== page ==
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consider my logging class

void LogWriter::InitLogWriter(void)
{
    wcout.flush();
    wcerr.flush();
    COUT_BACKUP = wcout.rdbuf(); // save original cout buffer
    CERR_BACKUP = wcerr.rdbuf(); //save original cerr buffer
    FileStreamOpen = false;
    switch(m_nTraceLvl)
    {
    case OffLevel:
        StopOutput();
        break;
    case ErrorLevel:
        OutputErrorsToFile(s_TraceFile);
        break;
    case DetailLevel:
        OutputAllToFile(s_TraceFile);
        break;
    default:
        StopOutput();
        break;
    }
    wcout << "Initialize Log Writer" << endl;
}
void LogWriter::OutputAllToFile(TCHAR* fileName)
{
    wstreambuf* fb = GetFileBufferStream(fileName);

    wcout.rdbuf(fb); // push wcout buffer to file
    wcerr.rdbuf(fb); // push cerr buffer to file

    FileStreamOpen = true;
}
void LogWriter::OutputErrorsToFile(TCHAR* fileName)
{
    wstreambuf* fb = GetFileBufferStream(fileName);
    wcerr.rdbuf(fb);
    FileStreamOpen = true;
    wofstream fout("/dev/null");
    wcout.rdbuf(fout.rdbuf()); // redirect 'cout' to a 'fout'
}
void LogWriter::StopOutput(void)
{
    wofstream fout("/dev/null");

    wcout.rdbuf(fout.rdbuf()); // redirect 'cout' to a 'fout'
    wcerr.rdbuf(fout.rdbuf()); // redirect cerr to fout
}
wstreambuf* LogWriter::GetFileBufferStream(TCHAR* fileName)
{
    filestr.open(fileName);
    return filestr.rdbuf();   // get file's streambuf
}
void LogWriter::Dispose()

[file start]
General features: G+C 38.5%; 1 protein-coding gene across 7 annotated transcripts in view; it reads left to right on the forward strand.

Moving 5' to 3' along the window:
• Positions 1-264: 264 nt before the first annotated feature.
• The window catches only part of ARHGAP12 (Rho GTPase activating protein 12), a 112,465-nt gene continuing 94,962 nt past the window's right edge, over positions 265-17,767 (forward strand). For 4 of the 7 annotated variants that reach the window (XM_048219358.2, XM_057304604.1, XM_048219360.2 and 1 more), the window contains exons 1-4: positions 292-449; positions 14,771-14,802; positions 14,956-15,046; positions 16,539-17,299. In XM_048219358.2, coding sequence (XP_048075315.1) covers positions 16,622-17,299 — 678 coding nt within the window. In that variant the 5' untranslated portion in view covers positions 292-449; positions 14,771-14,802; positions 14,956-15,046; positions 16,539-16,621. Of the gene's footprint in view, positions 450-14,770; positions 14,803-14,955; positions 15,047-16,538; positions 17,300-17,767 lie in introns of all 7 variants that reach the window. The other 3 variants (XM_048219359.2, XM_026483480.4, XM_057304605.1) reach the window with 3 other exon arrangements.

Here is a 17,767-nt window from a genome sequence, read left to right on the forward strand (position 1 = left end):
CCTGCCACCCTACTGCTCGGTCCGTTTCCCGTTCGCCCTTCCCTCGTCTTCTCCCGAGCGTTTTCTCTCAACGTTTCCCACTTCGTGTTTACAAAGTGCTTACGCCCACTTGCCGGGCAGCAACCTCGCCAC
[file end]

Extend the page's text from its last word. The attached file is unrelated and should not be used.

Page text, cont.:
{
    wcout << "Kill Log Writer" << endl;
    wcout.rdbuf(COUT_BACKUP); // restore the original stream buffer
    wcerr.rdbuf(CERR_BACKUP);

    if(FileStreamOpen)
    {
        filestr.close();
    }
}

Now if i set my Tracing to DetailLevel (2) all is fine. All my logging goes to the file. But if i choose OffLevel or ErrorLevel my program crashes.. my debugger doesn't turn on so i added cout << "." on every line (i hate doing that, but it works) and it points me to

wcout.rdbuf(fout.rdbuf()); // redirect 'cout' to a 'fout'

as being my culprit... I switched around redirecting wcout first with wcerr being redirected and it worked (but wcerr was not called yet)

so that is my question? am I supposed to dispose wcout first? I tried flushing first..that didn't work.. so i don't know. What am I doing wrong?

Also as a bonus.. how come all my output doesn't go to the file until I close my LogWriter? IE LogWriter::Dispose()

share|improve this question
    
i would simply use more well-defined functionality at bottom. C streams or even system specific code. it is important for loggers to be reliable. –  Cheers and hth. - Alf Jan 15 '13 at 21:44
    
I think that might help...but I'm affraid I dont know what you mean. I'm a java/C# guy and got put into this C++ program. One problem i had was outputing large byte arrays (about 192bytes) and it would crash. When i switch to this, I don't have that problem –  Robert Snyder Jan 15 '13 at 21:54
    
As for the bonus question -- std::fstream is buffered, so it will write when it feels like it, unless you flush it by "<< std::flush" or by calling flush on the stream (std::endl also calls flush). –  Eugene Jan 15 '13 at 21:55
    
All of my log calls have endl (i use namespace std in stdafx.h) so it just doesn't make sense too me.. but i will try the std::flush thing.. I made a define of tout wcout << GetTime() << "\t" is there a way to ... just answered my question (how do i append << std::flush) use define...derp –  Robert Snyder Jan 16 '13 at 2:51
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1 Answer 1

up vote 3 down vote accepted

You crash because wofstream fout("/dev/null"); is created on the stack and is destroyed as soon as you quit the function.

Treat "/dev/null" exactly like you treat the file. That is, call OutputErrorsToFile("/dev/null") inside StopOutput(). In fact you don't even need /dev/null, just use wcout.rdbuf(NULL), should work faster too.

To write into the file immediately call flush or use std::flush manipilator.

share|improve this answer
    
You sir.. have made my day :) –  Robert Snyder Jan 16 '13 at 2:50
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